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Is ossification of posterior longitudinal ligament an enthesopathy?

The purpose of this study was to investigate the relationship of ossification of posterior longitudinal ligament (OPLL) with enthesis, the site where the posterior longitudinal ligament (PLL) attaches to the vertebral body, by multi-detector CT reconstruction images. Twenty-nine patients with OPLL w... Full description

Journal Title: International Orthopaedics 2011, Vol.35(10), pp.1511-1516
Main Author: Chen, Jian
Other Authors: Song, Dianwen , Wang, Xinwei , Shen, Xiaolong , Li, Yang , Yuan, Wen
Format: Electronic Article Electronic Article
Language: English
Subjects:
ID: ISSN: 0341-2695 ; E-ISSN: 1432-5195 ; DOI: 10.1007/s00264-010-1163-9
Link: http://dx.doi.org/10.1007/s00264-010-1163-9
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recordid: springer_jour10.1007/s00264-010-1163-9
title: Is ossification of posterior longitudinal ligament an enthesopathy?
format: Article
creator:
  • Chen, Jian
  • Song, Dianwen
  • Wang, Xinwei
  • Shen, Xiaolong
  • Li, Yang
  • Yuan, Wen
subjects:
  • Ligaments
  • Ossification
  • Image Processing
  • Plaques
  • Vertebrae
  • Image Processing
  • Ligaments
  • Ossification
  • Plaques
  • Vertebrae
  • Ectopic Calcification and Ossification
ispartof: International Orthopaedics, 2011, Vol.35(10), pp.1511-1516
description: The purpose of this study was to investigate the relationship of ossification of posterior longitudinal ligament (OPLL) with enthesis, the site where the posterior longitudinal ligament (PLL) attaches to the vertebral body, by multi-detector CT reconstruction images. Twenty-nine patients with OPLL were studied. According to the plaques’ continuity to the vertebral body, OPLL plaques were classified into two categories: “free” and “contiguous”. A “broken sign” was defined as a crack between two plaques. The sites where each “contiguous” plaque attached to the vertebral body were then analysed. There were 78 ossified plaques in total, and six were “free”. There were eight cases with a “broken sign”, including six “free” ones. The site where all 72 “contiguous” plaques attached to the vertebral body included the zone where the PLL enthesis was situated, while other zones were included in only part of the plaques. Our conclusion was that there might be no real “free type” ossified plaques, and OPLL could start from enthesis, which indicated OPLL could be a kind of enthesopathy.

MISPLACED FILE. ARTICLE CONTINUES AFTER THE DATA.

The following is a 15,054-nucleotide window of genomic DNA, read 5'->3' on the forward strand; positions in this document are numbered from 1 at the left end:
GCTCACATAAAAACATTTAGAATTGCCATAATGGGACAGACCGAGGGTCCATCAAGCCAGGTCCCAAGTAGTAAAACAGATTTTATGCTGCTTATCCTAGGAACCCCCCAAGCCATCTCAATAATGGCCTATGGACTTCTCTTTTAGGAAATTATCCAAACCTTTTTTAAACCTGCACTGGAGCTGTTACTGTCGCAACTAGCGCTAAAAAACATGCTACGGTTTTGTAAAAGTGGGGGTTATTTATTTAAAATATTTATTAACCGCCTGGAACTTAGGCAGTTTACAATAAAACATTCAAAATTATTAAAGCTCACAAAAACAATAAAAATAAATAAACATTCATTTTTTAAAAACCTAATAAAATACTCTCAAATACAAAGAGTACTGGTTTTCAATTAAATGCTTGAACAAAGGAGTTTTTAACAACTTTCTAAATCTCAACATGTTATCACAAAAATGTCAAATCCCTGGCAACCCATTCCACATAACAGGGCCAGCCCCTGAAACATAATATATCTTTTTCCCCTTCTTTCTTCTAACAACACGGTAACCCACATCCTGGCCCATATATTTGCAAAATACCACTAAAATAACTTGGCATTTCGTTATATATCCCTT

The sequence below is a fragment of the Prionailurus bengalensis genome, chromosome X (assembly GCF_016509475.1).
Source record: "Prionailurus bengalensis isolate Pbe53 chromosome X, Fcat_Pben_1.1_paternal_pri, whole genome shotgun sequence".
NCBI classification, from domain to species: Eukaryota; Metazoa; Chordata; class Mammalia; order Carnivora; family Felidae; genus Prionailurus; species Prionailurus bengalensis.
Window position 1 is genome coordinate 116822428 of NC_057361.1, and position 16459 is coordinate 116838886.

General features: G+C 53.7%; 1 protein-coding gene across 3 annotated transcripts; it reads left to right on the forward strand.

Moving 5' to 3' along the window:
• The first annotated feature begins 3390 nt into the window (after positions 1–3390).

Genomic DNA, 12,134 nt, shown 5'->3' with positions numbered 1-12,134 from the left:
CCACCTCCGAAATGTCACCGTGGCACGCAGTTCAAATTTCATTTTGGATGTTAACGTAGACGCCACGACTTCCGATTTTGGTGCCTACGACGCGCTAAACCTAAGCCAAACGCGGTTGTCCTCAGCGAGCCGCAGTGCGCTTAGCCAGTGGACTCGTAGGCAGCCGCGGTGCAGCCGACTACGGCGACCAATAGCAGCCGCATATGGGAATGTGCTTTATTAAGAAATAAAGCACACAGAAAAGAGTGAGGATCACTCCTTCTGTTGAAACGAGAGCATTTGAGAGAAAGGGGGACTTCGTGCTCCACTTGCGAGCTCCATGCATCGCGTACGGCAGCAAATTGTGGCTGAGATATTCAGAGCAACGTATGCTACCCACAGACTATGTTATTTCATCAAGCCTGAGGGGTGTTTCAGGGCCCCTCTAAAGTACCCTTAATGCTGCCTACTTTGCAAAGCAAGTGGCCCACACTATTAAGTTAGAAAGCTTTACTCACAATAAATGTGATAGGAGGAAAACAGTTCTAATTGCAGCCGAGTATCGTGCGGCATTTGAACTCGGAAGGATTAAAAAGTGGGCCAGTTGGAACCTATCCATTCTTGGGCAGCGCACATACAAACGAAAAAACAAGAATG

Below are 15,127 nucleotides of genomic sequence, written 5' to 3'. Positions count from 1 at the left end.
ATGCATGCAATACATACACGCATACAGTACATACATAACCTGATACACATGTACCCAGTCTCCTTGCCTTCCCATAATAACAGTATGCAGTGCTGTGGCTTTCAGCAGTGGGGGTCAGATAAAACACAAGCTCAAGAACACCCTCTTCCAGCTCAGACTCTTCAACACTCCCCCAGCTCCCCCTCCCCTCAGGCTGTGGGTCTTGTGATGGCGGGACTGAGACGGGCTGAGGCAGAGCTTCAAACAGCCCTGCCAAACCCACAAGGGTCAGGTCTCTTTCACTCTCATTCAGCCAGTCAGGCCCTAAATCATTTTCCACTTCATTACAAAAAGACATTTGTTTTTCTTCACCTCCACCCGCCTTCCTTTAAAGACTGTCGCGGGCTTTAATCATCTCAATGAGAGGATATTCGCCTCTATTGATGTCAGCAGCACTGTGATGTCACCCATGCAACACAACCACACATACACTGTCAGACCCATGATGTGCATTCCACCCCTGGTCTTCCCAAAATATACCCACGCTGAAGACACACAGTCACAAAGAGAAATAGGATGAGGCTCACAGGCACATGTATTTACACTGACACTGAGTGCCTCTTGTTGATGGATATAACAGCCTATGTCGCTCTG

language: eng
source:
identifier: ISSN: 0341-2695 ; E-ISSN: 1432-5195 ; DOI: 10.1007/s00264-010-1163-9
fulltext: fulltext
issn:
  • 1432-5195
  • 14325195
  • 0341-2695
  • 03412695
url: Link


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titleIs ossification of posterior longitudinal ligament an enthesopathy?
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ispartofInternational Orthopaedics, 2011, Vol.35(10), pp.1511-1516